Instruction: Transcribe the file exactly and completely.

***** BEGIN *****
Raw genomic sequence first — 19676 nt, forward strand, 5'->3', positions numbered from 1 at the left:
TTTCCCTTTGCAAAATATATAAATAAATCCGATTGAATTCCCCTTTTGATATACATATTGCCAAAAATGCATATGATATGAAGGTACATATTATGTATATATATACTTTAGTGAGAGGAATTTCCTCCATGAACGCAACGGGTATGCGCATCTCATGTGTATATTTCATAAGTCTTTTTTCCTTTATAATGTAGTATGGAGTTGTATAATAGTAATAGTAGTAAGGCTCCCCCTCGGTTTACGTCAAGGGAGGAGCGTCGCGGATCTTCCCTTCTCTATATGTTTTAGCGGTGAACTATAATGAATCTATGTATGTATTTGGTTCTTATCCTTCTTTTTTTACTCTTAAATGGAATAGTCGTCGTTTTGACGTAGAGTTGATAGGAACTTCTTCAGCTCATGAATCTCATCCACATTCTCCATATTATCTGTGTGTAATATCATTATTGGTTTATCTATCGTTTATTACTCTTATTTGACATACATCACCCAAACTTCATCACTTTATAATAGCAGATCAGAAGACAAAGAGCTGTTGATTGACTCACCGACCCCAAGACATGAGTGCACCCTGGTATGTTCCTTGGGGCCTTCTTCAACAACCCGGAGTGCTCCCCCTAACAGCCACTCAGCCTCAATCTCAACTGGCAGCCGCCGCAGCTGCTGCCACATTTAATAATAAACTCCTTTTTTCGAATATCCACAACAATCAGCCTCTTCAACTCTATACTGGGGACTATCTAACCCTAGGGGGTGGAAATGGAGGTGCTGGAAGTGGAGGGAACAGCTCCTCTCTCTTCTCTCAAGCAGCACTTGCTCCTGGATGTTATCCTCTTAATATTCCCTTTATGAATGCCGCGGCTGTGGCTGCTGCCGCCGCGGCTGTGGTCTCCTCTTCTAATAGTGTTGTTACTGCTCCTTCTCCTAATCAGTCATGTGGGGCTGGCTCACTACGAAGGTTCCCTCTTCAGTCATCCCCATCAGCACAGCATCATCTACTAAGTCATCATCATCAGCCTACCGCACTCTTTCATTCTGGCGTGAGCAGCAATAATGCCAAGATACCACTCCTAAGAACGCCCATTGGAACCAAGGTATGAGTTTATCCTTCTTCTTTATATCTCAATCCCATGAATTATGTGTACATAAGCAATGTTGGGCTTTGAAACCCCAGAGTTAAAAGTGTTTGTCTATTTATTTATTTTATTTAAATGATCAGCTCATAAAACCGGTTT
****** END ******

Raw genomic sequence first — 19676 nt, forward strand, 5'->3', positions numbered from 1 at the left:
TTTCCCTTTGCAAAATATATAAATAAATCCGATTGAATTCCCCTTTTGATATACATATTGCCAAAAATGCATATGATATGAAGGTACATATTATGTATATATATACTTTAGTGAGAGGAATTTCCTCCATGAACGCAACGGGTATGCGCATCTCATGTGTATATTTCATAAGTCTTTTTTCCTTTATAATGTAGTATGGAGTTGTATAATAGTAATAGTAGTAAGGCTCCCCCTCGGTTTACGTCAAGGGAGGAGCGTCGCGGATCTTCCCTTCTCTATATGTTTTAGCGGTGAACTATAATGAATCTATGTATGTATTTGGTTCTTATCCTTCTTTTTTTACTCTTAAATGGAATAGTCGTCGTTTTGACGTAGAGTTGATAGGAACTTCTTCAGCTCATGAATCTCATCCACATTCTCCATATTATCTGTGTGTAATATCATTATTGGTTTATCTATCGTTTATTACTCTTATTTGACATACATCACCCAAACTTCATCACTTTATAATAGCAGATCAGAAGACAAAGAGCTGTTGATTGACTCACCGACCCCAAGACATGAGTGCACCCTGGTATGTTCCTTGGGGCCTTCTTCAACAACCCGGAGTGCTCCCCCTAACAGCCACTCAGCCTCAATCTCAACTGGCAGCCGCCGCAGCTGCTGCCACATTTAATAATAAACTCCTTTTTTCGAATATCCACAACAATCAGCCTCTTCAACTCTATACTGGGGACTATCTAACCCTAGGGGGTGGAAATGGAGGTGCTGGAAGTGGAGGGAACAGCTCCTCTCTCTTCTCTCAAGCAGCACTTGCTCCTGGATGTTATCCTCTTAATATTCCCTTTATGAATGCCGCGGCTGTGGCTGCTGCCGCCGCGGCTGTGGTCTCCTCTTCTAATAGTGTTGTTACTGCTCCTTCTCCTAATCAGTCATGTGGGGCTGGCTCACTACGAAGGTTCCCTCTTCAGTCATCCCCATCAGCACAGCATCATCTACTAAGTCATCATCATCAGCCTACCGCACTCTTTCATTCTGGCGTGAGCAGCAATAATGCCAAGATACCACTCCTAAGAACGCCCATTGGAACCAAGGTATGAGTTTATCCTTCTTCTTTATATCTCAATCCCATGAATTATGTGTACATAAGCAATGTTGGGCTTTGAAACCCCAGAGTTAAAAGTGTTTGTCTATTTATTTATTTTATTTAAATGATCAGCTCATAAAACCGGTTT